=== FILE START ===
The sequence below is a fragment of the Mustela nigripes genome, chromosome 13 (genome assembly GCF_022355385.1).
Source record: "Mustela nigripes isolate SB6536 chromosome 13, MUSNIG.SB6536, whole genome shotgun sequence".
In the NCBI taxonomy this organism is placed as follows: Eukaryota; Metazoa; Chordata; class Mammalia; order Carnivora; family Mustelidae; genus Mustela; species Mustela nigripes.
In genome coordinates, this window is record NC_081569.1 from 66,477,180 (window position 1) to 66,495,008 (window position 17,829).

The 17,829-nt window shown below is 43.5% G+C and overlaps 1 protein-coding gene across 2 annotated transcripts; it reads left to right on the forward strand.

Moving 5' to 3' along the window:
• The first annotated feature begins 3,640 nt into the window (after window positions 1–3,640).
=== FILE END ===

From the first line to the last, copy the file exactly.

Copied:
The sequence below is a fragment of the Mustela nigripes genome, chromosome 13 (genome assembly GCF_022355385.1).
Source record: "Mustela nigripes isolate SB6536 chromosome 13, MUSNIG.SB6536, whole genome shotgun sequence".
In the NCBI taxonomy this organism is placed as follows: Eukaryota; Metazoa; Chordata; class Mammalia; order Carnivora; family Mustelidae; genus Mustela; species Mustela nigripes.
In genome coordinates, this window is record NC_081569.1 from 66,477,180 (window position 1) to 66,495,008 (window position 17,829).

The 17,829-nt window shown below is 43.5% G+C and overlaps 1 protein-coding gene across 2 annotated transcripts; it reads left to right on the forward strand.

Moving 5' to 3' along the window:
• The first annotated feature begins 3,640 nt into the window (after window positions 1–3,640).